COUNCIL SEEKS TO AMEND CHARTER WITHOUT STUDY, BEFORE END OF CURRENT TERM

 

For immediate release
Contact: John Mannillo, 651-292-8306
The Charter Commission meeting is scheduled for 4:30 p.m., today, Tuesday, Nov. 10, 4:30 p.m. at 220 City Hall, 15 West Kellogg Boulevard, St. Paul.

[Saint Paul, MN|November 10 | 2 p.m.]

It has just come to the attention of Saint Paul STRONG that Saint Paul Charter Commission, at today’s 4:30 meeting, has been asked to suspend its rules to approve an amendment to the Saint Paul Charter, so that the current Saint Paul City Council can pass it unanimously[1] before the newly elected Saint Paul City Council is seated.

The amendment would lift the city’s cap on liquor licenses for restaurant establishments. While city staff state that they have met with district council leaders and the city’s business review council regarding the proposed change, there has been no public hearing or published opportunity for broad public input.

“Saint Paul STRONG is concerned because five members of the current city councilmembers, who were re-elected last week, each endorsed the principles of transparency and public accountability of Saint Paul STRONG,” said John Mannillo, a member of Saint Paul STRONG’s executive committee. “Changing the number and procedures for issuing liquor licenses is an important quality of life issue. Thoughtful study and the public are being eliminated from the process.”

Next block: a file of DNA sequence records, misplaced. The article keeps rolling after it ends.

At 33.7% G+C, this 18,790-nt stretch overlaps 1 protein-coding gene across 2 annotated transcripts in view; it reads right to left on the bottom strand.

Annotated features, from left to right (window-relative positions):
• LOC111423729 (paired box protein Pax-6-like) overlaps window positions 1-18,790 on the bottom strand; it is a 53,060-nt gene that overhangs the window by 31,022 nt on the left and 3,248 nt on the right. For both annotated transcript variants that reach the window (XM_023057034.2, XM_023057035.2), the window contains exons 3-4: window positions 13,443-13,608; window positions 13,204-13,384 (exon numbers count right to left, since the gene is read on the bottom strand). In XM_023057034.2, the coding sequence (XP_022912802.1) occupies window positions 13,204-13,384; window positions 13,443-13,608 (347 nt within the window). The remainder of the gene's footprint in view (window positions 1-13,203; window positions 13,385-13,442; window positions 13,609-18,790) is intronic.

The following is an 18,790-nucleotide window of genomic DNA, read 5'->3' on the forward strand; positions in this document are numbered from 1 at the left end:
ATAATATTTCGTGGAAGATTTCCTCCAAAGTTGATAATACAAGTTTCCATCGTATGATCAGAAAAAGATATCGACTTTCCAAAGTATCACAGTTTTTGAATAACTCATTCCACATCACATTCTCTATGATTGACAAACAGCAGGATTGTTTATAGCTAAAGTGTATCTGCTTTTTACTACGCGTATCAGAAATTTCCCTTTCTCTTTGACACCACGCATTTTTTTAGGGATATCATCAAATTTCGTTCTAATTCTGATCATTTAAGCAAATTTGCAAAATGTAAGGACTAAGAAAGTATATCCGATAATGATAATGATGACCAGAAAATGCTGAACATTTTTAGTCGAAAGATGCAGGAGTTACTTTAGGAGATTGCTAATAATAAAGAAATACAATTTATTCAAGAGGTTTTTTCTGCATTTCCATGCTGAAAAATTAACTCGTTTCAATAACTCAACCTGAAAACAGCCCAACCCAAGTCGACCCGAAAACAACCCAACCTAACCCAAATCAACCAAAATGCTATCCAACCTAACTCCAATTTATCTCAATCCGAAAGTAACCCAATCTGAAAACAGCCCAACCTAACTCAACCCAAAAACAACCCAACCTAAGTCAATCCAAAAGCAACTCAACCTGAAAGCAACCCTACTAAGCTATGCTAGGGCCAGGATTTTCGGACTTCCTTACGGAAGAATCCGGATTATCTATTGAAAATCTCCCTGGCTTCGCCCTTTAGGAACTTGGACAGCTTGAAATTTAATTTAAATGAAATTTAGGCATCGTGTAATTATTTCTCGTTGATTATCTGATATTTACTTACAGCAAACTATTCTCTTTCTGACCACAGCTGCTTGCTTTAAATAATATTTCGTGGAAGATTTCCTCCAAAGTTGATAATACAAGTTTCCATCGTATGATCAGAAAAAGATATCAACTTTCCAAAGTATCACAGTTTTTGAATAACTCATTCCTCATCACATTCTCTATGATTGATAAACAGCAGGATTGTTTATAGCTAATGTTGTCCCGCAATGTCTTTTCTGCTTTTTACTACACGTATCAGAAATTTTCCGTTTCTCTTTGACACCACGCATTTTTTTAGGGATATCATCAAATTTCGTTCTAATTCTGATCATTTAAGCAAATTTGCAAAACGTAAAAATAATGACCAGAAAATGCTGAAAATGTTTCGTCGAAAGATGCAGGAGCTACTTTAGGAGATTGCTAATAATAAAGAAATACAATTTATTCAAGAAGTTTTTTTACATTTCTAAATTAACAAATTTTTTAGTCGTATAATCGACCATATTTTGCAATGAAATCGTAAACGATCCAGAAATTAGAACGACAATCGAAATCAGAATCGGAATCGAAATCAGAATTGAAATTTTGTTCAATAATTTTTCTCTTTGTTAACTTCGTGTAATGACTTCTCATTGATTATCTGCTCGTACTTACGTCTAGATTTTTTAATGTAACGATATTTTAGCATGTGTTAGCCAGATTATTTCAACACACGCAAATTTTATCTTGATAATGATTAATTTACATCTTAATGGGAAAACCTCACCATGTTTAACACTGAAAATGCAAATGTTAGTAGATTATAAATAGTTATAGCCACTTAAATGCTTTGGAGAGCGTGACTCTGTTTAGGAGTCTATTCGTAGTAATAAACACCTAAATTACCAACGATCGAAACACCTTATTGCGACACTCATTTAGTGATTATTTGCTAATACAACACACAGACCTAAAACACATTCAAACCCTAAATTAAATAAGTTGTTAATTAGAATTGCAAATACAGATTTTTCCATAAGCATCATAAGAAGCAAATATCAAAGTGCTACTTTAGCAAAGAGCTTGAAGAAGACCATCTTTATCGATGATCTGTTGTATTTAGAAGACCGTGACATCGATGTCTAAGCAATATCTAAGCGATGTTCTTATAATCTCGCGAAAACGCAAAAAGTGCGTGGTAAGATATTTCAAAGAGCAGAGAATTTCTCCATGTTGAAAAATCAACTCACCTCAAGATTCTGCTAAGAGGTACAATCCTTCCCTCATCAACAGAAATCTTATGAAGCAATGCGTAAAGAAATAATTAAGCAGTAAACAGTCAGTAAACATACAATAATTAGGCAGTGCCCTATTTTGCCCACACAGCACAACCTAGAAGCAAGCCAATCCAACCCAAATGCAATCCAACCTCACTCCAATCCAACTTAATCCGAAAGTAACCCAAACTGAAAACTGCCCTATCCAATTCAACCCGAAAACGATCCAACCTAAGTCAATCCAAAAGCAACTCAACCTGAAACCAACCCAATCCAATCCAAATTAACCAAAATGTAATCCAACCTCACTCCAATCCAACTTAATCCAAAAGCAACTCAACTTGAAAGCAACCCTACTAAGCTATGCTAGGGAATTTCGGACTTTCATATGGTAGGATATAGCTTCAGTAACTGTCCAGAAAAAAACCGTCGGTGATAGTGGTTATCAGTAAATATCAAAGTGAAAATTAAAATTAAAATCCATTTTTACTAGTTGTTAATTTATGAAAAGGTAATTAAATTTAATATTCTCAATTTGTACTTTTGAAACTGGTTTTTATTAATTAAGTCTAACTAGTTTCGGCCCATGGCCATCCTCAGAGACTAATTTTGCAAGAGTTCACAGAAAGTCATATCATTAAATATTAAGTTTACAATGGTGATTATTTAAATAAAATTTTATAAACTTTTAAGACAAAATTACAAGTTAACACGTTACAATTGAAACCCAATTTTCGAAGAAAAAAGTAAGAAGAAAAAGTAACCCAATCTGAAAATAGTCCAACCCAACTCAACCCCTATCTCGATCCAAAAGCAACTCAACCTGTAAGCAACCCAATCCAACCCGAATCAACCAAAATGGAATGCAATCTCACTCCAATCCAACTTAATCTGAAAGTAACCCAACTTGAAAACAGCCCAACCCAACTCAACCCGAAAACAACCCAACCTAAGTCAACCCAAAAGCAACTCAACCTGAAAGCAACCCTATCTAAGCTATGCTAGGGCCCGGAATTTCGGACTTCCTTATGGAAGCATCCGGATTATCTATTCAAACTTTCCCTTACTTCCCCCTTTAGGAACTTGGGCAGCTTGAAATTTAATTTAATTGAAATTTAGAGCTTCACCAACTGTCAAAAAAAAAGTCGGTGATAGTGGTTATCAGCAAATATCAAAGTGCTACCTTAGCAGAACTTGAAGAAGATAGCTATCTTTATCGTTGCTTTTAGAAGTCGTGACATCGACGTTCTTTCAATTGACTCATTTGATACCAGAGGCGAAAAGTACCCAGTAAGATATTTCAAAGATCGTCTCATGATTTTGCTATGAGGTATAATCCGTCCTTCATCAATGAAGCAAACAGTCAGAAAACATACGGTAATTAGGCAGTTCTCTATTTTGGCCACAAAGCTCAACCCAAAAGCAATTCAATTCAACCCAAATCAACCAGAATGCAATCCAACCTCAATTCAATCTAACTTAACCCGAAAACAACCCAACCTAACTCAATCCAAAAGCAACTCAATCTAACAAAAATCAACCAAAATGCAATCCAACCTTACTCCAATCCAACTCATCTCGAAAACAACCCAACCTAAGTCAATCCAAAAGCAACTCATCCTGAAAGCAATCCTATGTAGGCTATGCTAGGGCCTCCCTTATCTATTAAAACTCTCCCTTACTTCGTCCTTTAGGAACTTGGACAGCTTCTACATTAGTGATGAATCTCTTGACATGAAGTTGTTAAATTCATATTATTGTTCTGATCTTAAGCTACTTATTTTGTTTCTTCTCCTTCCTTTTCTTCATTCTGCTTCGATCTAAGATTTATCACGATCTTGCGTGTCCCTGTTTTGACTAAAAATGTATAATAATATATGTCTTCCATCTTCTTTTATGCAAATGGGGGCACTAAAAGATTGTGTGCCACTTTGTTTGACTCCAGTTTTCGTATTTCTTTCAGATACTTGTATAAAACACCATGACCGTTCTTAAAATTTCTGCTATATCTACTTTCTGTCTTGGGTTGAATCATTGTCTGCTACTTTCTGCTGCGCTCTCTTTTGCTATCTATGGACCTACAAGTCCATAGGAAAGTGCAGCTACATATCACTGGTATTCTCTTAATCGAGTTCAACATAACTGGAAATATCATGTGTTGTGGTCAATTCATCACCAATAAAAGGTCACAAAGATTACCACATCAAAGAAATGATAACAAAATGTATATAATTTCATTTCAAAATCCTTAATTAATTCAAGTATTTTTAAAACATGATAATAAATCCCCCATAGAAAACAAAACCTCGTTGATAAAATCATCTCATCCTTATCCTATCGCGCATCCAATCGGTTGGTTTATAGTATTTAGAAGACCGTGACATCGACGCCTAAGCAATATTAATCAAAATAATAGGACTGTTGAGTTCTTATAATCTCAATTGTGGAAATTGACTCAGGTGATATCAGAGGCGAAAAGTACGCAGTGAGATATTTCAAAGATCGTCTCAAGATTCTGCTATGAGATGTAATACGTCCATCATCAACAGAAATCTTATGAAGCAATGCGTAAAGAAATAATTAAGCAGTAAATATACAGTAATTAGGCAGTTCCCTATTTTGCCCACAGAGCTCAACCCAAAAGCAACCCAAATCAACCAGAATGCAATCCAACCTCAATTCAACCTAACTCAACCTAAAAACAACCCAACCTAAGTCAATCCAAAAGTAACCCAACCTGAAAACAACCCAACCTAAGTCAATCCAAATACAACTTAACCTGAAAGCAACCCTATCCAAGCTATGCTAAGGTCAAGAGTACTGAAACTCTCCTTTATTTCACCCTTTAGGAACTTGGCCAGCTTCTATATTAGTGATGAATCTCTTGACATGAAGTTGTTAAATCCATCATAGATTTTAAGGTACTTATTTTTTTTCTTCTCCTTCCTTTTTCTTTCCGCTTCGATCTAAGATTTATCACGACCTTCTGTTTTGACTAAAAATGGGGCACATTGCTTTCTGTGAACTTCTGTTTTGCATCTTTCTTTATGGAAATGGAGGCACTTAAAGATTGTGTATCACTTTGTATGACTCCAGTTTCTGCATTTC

“Saint Paul’s charter is the city’s Constitution,” said Mannillo, “Any changes, no matter how potentially popular, need to be carefully vetted by our city’s Charter Commission and the public.

“Why now? Why the rush? Is this being done for one or two businesses? Could it be handled through an ordinance change and NOT a charter change?” Mannillo asked. “This is why the Charter Commission should have the opportunity to study it and make a recommendation.”

The Charter Commission meeting is scheduled for 4:30 p.m., today, Tuesday, Nov. 10, 4:30 p.m. at 220 City Hall, 15 West Kellogg Boulevard, St. Paul.

[1] Typically, the Saint Paul Charter Commission is asked to study any proposed charter changes and make a recommendation to the city council and/or the voters. In this case, Mayor Chris Coleman and the City Council are relying on a charter provision that allows the council to change the charter by unanimous vote.